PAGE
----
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January 17, 2019

Lesson Two: Weighing in on the evidence

Lesson Description
In this lesson students individually and in small groups rank different types of evidence for its reliability and importance to jurors.  Students then reconsider rankings after exposure to brain research studies.

Students will be able to:

  • understand the role jurors play in evaluating evidence.
  • describe the differences between reliable and less reliable evidence used in court trials.

C3 Framework for Social Studies Standards
D2.Civ.2.6-8. Explain specific roles played by citizens (such as voters, jurors, taxpayers, members of the armed forces, petitioners, protesters, and office-holders).

GRADES:  9-12

DURATION:  One class period

MATERIALS:  Survey handout, Class chart, Brain research studies described in Insight articles


1.  Introduction:  As a citizen you may be summoned to serve on a criminal jury. Your duty is to determine if the defendant is guilty or not guilty.  The prosecution must prove the defendant is guilty beyond a reasonable doubt.  At the trial many different types of evidence will be presented through witness testimony.  During jury deliberations, you will consider how important each piece of evidence is in deciding guilt.  Today’s lesson asks you to examine more closely the importance of different types of evidence.

2.  Ask students to rank different types of evidence on a survey.
 SURVEY:  Which type of evidence presented at trial is most valuable in determining whether a defendant is responsible for a crime?  Rank each type of evidence from 1 (MOST RELIABLE) to 10 (LEAST RELIABLE)
_____ expert testimony
_____ police investigator
_____ fingerprint evidence
_____ DNA testing
_____ eyewitness testimony
_____ video of the scene
_____ lie-detector test
_____ photograph of the scene
_____ confession
_____ bite marks
2.  Divide class into small groups and:

  • compare survey rankings 1-3 and 8-10
  • reach a consensus on top 3 and bottom 3, be prepared to explain your choices
  • on class chart record a + (plus) under Most Reliable column for each of your top 3 most reliable types of evidence and record a – (minus) under Least Reliable column for each of your 3 least reliable types of evidence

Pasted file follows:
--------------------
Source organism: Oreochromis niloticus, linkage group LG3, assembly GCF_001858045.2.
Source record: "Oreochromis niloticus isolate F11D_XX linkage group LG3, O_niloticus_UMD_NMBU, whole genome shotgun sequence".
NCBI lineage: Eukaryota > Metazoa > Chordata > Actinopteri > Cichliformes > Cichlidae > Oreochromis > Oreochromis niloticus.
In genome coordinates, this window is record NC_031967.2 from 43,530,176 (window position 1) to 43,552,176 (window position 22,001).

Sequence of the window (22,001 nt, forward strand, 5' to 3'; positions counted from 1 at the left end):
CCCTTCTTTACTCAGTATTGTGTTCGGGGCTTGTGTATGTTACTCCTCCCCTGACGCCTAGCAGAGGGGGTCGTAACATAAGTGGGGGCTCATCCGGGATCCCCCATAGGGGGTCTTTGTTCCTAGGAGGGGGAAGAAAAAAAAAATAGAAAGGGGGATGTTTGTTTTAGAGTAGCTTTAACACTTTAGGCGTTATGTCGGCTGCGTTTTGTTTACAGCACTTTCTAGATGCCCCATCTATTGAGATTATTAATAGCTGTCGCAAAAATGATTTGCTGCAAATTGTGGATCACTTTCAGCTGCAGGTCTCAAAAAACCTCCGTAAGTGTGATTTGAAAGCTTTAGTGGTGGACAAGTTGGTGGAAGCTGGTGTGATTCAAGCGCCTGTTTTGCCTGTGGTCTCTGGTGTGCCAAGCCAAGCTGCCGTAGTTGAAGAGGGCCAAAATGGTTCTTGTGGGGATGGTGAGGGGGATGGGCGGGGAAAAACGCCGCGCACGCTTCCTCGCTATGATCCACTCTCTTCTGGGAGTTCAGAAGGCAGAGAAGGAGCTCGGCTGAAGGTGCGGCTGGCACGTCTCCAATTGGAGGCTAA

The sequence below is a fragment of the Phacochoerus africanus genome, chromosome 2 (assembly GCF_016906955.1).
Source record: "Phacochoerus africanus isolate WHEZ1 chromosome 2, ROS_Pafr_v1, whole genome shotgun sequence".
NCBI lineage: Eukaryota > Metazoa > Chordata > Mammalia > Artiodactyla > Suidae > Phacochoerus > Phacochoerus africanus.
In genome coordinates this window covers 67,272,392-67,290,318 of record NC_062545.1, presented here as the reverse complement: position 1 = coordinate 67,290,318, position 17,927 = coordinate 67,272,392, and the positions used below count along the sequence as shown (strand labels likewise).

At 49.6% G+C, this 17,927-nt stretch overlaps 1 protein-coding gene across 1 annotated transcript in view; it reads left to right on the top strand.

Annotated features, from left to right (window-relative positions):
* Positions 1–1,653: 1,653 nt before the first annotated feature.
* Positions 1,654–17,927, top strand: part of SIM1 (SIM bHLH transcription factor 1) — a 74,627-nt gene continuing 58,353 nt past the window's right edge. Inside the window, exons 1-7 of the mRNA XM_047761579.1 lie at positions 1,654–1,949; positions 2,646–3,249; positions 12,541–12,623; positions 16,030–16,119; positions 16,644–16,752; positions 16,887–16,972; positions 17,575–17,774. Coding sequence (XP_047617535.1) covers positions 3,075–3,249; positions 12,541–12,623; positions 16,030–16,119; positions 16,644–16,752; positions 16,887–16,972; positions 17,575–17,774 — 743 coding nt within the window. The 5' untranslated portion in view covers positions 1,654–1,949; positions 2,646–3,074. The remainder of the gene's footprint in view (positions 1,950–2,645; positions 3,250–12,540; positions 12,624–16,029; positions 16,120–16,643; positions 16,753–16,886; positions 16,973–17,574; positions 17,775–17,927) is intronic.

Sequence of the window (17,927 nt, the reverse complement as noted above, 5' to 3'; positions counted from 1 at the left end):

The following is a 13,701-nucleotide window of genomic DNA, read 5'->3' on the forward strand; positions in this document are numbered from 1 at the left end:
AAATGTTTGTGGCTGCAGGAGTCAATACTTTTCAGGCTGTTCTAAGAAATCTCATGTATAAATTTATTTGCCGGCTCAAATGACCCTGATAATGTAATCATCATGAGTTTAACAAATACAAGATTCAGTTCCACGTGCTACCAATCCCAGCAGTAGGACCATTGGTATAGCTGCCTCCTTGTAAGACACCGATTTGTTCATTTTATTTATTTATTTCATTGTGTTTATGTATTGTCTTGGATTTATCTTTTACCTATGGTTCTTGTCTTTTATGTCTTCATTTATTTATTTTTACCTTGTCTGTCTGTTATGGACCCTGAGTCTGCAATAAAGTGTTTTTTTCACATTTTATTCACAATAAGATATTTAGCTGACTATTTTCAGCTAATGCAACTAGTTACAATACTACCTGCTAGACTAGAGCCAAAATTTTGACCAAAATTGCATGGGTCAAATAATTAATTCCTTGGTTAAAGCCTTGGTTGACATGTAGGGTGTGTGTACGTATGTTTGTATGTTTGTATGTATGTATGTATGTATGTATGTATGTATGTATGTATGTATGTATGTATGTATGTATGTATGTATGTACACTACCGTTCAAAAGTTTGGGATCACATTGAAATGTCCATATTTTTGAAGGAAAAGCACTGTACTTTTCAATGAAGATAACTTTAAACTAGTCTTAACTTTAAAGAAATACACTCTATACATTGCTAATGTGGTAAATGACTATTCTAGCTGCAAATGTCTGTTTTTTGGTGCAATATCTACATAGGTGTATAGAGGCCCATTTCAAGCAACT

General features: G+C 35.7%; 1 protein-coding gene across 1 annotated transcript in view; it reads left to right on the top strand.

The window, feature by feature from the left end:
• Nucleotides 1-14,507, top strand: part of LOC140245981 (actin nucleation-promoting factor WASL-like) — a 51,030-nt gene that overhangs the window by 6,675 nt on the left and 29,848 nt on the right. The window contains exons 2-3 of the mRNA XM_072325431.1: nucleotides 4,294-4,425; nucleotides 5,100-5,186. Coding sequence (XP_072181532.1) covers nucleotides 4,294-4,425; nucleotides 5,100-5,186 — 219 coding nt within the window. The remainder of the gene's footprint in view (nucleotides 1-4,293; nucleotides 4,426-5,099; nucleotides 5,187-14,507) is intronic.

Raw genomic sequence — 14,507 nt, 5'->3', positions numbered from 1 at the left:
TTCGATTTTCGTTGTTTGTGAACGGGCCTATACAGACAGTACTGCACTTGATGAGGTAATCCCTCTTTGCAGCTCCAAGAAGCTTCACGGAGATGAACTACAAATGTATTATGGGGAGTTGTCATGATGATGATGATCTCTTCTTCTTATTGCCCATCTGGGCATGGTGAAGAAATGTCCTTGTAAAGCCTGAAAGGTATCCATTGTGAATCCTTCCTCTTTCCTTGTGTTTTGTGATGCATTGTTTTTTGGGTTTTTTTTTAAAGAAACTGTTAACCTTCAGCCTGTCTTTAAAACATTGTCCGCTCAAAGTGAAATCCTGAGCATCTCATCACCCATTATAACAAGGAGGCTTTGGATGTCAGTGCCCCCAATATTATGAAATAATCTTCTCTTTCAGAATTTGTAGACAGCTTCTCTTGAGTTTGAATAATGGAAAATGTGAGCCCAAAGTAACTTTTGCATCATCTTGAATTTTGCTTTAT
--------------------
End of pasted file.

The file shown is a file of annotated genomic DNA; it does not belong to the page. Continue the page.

• total the marks on each evidence line in both columns
  • Which types of evidence do we rank as most reliable? least reliable?

Types of evidence

Most Reliable (1-3)
Grp 1   Grp 2   Grp 3   Grp 4   Grp 5   Grp 6   Total

Least Reliable (8-10)
Grp 1   Grp 2   Grp 3   Grp 4   Grp 5   Grp 6   Total

expert testimony



police investigator



fingerprint evidence



DNA testing



eyewitness testimony



video of the scene



lie-detector test



photograph of the scene






bite marks



3.  Ask class:

  • Looking at our most reliable types of evidence, what do they have in common?  How are they different from our least reliable types of evidence?
  • What factors make evidence more reliable?  less reliable? 
  • What questions do you have about any of these types of evidence?   What information do you need to know about evidence presented in court?


4.  What does psychology and brain research tell us about certain types of evidence?  In this issue of Insights, authors refer to brain research studies and its impact on courtroom evidence.  Two studies are summarized below.  In pairs, read each summary and discuss how this new information affects your rankings.  Then re-evaluate your rankings for eyewitness testimony and confessions.  Did you make changes?  Explain.

Memory research and eyewitness testimony by victim
How accurate is human memory when confronted with a realistic and personally relevant threat?  A series of experiments were conducted with elite military personnel undergoing military survival school training.  Participants endured physical aggression and intimidation tactics during a mock interrogation such as being physically struck and stared down.  Cortisol levels during this phase of training were equivalent to jumping out of an airplane for the first time.  Despite the elite training of these military individuals, approximately two-thirds of participants later misidentified their interrogator in a line up even though they had a clear view of their interrogator’s face for 30-40 minutes.
Source:  Study cited in article working title, “The reliability of eyewitness testimony:  What psychological research tells us about the limitations of memory.”

Research on videotaped confessions
How accurate are videotaped confessions by the defendant? In a series of experiments led by the psychologist G. Daniel Lassiter of Ohio University, mock juries were shown exactly the same interrogation, but some saw only the defendant, while others had a wider-angle view that included the interrogator.  When the interrogator isn’t shown on camera, jurors are significantly less likely to find an interrogation coercive, and more likely to believe in the truth and accuracy of the confession that they hear – even when the interrogator explicitly threatens the defendant.

Source:  Can a Jury Believe What it Sees?  Videotaped Confessions Can Be Misleading by Jennifer L. Mnookin, July 13, 2014

Extension Activity

Ask students to explore Insights articles for other research examples and explain how it connects to different types of evidence.      

5.  Conclusion:  What does research tell us about evidence?  What role does a juror play in evaluating evidence?  Summarize today’s activity by identifying 3 key tips jurors should remember when weighing evidence.